By Aimilios Charbis
“Talking about Greek animation abroad 20 years ago, people would have just laughed. Now we are making an effort to open up.”
Greek director, concept artist and screenwriter Angelos Rouvas recently spoke to Kathimerini about this very distinct genre and his efforts to set up www.greekanimation.com, the first detailed Internet database of Greek animation.
The smart and easy-to-navigate website contains information about most local productions, including the first, “Il Duce Narrates,” an anti-war short animation film made by Stamatis Polenakis which came out in 1945. The website also hosts the profiles of hundreds of filmmakers and film companies.
“We need a place where we can get together. In that sense, creating the site was a call to open up and rally our forces so that we could move forward. After all, given the absence of producers with an interest in animation in Greece, the only way is to forge co-productions and collaborations,” Rouvas says.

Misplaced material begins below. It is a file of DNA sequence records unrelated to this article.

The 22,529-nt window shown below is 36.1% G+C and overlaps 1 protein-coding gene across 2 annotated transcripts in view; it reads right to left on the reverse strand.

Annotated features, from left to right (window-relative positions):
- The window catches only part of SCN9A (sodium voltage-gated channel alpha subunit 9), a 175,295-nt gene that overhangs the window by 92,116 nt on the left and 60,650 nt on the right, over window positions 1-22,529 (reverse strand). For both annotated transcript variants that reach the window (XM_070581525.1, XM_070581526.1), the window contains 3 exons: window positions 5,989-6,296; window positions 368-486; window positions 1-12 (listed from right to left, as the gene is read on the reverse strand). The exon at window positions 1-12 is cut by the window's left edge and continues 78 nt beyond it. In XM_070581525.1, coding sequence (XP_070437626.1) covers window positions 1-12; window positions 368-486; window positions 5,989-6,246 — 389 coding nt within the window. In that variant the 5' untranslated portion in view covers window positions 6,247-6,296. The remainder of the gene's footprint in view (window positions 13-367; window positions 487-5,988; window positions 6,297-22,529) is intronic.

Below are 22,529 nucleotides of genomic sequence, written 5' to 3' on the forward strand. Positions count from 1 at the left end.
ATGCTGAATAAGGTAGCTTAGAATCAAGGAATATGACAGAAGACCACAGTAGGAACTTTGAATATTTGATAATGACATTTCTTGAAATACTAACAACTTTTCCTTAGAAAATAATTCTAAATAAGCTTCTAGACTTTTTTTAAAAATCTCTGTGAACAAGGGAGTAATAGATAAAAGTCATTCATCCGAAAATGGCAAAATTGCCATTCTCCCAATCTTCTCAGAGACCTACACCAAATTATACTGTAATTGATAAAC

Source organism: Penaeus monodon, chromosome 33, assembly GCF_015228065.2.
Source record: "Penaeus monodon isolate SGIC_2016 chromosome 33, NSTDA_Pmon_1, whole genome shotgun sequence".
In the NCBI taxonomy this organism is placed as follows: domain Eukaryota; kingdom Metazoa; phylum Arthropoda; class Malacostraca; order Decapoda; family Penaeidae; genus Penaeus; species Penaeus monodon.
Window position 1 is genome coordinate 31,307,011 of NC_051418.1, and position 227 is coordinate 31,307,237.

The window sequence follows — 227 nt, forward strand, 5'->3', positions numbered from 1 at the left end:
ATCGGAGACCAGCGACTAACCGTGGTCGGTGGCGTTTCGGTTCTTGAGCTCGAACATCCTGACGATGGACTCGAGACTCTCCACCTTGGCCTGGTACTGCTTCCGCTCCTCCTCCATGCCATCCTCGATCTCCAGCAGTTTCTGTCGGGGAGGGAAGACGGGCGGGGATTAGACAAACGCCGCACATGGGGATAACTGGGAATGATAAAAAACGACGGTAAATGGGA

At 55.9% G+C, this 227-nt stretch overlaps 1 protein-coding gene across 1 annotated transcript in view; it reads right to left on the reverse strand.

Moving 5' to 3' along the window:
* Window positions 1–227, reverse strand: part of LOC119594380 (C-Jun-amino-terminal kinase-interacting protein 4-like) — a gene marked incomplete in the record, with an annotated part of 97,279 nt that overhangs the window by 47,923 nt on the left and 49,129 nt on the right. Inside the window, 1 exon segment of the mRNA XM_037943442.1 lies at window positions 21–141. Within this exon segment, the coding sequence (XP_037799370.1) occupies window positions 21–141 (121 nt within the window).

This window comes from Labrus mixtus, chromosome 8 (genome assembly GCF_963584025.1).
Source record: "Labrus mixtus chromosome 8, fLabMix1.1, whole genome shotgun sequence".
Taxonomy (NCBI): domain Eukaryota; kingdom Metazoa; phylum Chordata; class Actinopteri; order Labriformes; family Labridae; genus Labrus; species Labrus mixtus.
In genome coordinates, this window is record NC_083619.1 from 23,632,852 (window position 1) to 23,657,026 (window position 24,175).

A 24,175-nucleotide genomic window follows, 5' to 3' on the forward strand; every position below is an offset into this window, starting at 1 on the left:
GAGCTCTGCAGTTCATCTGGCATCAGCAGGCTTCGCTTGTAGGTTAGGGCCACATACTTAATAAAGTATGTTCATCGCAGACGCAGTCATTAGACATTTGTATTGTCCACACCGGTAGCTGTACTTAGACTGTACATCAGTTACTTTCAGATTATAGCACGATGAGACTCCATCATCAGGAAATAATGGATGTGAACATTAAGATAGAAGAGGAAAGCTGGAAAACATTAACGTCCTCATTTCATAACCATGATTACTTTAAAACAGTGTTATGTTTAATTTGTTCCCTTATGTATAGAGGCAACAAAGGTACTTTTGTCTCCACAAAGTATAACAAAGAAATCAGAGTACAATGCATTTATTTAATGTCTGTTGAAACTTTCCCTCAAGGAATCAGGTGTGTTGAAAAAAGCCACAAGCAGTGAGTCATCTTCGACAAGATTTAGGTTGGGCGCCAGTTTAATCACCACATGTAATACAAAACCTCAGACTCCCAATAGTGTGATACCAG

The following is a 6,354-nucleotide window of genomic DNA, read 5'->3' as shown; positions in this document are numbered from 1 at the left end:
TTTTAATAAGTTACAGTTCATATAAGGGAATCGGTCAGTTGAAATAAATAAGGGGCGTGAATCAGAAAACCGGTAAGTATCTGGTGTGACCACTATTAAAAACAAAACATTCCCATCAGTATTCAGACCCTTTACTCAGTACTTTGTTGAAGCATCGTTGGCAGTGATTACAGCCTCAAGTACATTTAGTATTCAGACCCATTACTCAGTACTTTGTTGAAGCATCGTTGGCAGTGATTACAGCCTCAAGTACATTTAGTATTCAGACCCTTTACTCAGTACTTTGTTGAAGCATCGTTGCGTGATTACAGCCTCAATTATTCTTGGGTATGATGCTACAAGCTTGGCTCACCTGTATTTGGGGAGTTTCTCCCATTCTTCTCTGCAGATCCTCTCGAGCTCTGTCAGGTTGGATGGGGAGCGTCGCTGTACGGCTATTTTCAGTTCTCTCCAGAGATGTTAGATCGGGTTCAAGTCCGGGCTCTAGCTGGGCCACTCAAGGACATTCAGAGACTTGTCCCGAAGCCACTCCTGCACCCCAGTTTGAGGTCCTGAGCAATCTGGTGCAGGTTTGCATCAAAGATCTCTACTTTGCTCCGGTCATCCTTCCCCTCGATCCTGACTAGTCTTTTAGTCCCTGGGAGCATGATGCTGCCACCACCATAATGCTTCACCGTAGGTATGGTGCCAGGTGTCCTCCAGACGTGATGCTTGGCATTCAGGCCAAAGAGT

Unlike most ordinary filmmakers, animation artists tend to work in isolation, a characteristic that does little to help the site's cause. But there was no other way. “Our research showed that most creators cannot afford to make more than three movies,” Rouvas says. “So they either give up, or they seek to work abroad.”
At a time when Greek cinema is making waves internationally, local animation films barely register a ripple. Similar to documentaries, animation offers a great platform for projecting the hopes and concerns of modern man in a more direct manner than mainstream feature films. Using color and humor, they are often more successful at touching people emotionally.
And one more thing: Most animated films are made for kids, and it's a pity those that entertain our children are all made by foreigners.